In recent decades, how enterprises govern themselves has become a matter of public interest. Many commentators and experts still debate over issues such as stakeholder and shareholder rights, the corporations’ purpose, and the proper way to measure corporate performance. In this article at The National Law Review, the authors provide real-world legal guidance to directors and their advisors regarding this debate.
Issues and Concepts in Corporate Governance
Issues In Corporate Governance
- Asymmetry in power
- Role of owner management
- Interests of shareholders as residual owners
- Separation of powers
How to Address Them?
Codes and Guidance
Corporate governance principles and codes have been developed and issued by different institutional investors, corporations, directors, and managers’ associations. One of the biggest debates among the experts is if boards must follow traditional business corporation models, that includes:
- The ‘shareholder primacy’ model that focuses on maximizing the profits for shareholders, or
- An emerging ‘stakeholder governance’ model where each corporation must focus on a broader array of stakeholders that includes employees, customers, and suppliers.
However, “the duties of directors are defined by state corporate laws and by courts interpreting those laws,” explains the author. The individual rules for corporations are based on the corporate charter. Shareholders cannot initiate changes in the corporate charter. However, they can initiate changes in the corporate bylaws.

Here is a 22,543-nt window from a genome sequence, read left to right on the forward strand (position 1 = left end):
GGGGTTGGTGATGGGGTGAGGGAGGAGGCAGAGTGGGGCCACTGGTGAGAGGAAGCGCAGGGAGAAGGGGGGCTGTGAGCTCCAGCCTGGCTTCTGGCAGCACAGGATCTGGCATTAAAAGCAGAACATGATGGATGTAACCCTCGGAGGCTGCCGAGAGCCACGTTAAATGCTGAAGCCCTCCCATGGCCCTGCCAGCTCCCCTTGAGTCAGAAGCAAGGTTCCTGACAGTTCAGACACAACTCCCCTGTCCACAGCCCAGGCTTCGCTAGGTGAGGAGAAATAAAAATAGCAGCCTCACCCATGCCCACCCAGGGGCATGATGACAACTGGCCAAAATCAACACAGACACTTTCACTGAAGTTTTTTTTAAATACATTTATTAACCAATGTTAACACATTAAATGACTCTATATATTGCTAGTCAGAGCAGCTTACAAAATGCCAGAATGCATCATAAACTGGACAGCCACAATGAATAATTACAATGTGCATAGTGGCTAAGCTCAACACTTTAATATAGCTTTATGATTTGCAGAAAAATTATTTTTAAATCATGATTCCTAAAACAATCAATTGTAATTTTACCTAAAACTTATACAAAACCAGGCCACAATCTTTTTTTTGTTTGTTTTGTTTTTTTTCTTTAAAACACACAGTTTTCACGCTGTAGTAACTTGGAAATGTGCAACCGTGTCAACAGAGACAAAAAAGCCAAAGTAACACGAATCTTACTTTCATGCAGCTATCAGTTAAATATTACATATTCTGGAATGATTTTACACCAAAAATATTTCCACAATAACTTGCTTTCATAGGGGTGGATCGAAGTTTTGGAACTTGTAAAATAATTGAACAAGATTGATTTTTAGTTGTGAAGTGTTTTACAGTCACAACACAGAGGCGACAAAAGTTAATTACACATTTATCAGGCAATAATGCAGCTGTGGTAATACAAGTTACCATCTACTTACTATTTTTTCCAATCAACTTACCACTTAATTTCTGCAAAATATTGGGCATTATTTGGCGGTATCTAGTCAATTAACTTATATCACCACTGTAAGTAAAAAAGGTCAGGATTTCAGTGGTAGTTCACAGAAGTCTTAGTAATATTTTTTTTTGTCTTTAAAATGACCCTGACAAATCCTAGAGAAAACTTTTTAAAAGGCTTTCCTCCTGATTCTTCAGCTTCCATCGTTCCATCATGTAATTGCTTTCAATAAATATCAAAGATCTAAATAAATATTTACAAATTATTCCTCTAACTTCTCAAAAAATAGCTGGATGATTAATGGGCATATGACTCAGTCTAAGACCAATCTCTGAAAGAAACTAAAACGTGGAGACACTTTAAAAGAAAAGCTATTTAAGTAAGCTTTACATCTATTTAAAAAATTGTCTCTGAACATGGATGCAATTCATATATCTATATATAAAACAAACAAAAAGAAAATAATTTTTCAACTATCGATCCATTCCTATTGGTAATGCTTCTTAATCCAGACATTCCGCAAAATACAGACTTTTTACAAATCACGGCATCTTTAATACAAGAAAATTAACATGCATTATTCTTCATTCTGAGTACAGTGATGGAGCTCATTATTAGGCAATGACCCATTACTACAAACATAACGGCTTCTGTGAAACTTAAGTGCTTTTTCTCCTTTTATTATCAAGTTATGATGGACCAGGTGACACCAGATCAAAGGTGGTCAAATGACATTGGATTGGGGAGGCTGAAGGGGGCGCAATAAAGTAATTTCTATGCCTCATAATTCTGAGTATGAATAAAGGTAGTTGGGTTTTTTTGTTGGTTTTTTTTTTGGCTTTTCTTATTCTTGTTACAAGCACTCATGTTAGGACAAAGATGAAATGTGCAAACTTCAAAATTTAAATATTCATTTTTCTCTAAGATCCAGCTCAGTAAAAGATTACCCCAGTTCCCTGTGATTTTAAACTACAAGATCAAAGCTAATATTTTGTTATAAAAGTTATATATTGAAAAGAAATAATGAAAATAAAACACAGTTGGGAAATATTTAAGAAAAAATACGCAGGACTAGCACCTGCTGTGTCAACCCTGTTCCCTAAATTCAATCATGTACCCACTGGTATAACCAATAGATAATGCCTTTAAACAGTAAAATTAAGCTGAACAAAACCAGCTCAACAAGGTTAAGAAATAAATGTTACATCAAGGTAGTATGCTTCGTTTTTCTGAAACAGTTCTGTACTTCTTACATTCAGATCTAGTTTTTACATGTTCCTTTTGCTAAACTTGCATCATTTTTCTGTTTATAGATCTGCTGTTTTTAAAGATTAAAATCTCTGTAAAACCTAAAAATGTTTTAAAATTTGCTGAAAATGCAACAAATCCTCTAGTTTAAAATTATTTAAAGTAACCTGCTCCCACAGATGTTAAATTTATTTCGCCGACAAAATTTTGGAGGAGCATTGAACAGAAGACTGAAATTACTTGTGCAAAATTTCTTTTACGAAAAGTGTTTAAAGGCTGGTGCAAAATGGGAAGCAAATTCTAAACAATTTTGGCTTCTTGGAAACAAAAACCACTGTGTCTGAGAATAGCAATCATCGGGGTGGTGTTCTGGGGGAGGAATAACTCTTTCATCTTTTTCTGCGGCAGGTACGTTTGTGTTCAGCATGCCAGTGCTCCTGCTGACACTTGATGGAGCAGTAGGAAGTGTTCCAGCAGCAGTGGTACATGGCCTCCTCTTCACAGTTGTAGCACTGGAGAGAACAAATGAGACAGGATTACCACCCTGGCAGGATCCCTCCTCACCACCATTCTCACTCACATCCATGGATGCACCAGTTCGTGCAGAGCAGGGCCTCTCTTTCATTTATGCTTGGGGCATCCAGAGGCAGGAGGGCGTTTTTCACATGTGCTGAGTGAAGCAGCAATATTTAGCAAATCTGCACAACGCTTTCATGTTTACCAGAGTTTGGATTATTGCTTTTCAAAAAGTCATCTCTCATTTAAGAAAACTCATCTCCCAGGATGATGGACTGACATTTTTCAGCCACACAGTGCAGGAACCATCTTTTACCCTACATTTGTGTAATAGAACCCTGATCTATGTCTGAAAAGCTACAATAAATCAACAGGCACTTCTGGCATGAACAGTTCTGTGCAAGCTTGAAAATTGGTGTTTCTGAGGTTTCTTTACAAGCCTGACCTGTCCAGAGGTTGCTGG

Monitoring Board of Directors
Different organizations have different board structures. The board of directors has the legal authority to hire, fire, and compensate top management for safeguarding the invested capital. If directors find it challenging to make company decisions, they must justify their actions by asserting that they sought to maximize the enterprise’s value on behalf of its owners.
Investing in Corporate Governance
Enterprises must invest in good corporate governance as it has a direct impact on business performance. Studies have indicated that businesses with good corporate governance practices generate 20% greater profits than other companies.
To read the original article, click on https://www.natlawreview.com/article/short-primer-heated-debate-over-corporate-governance.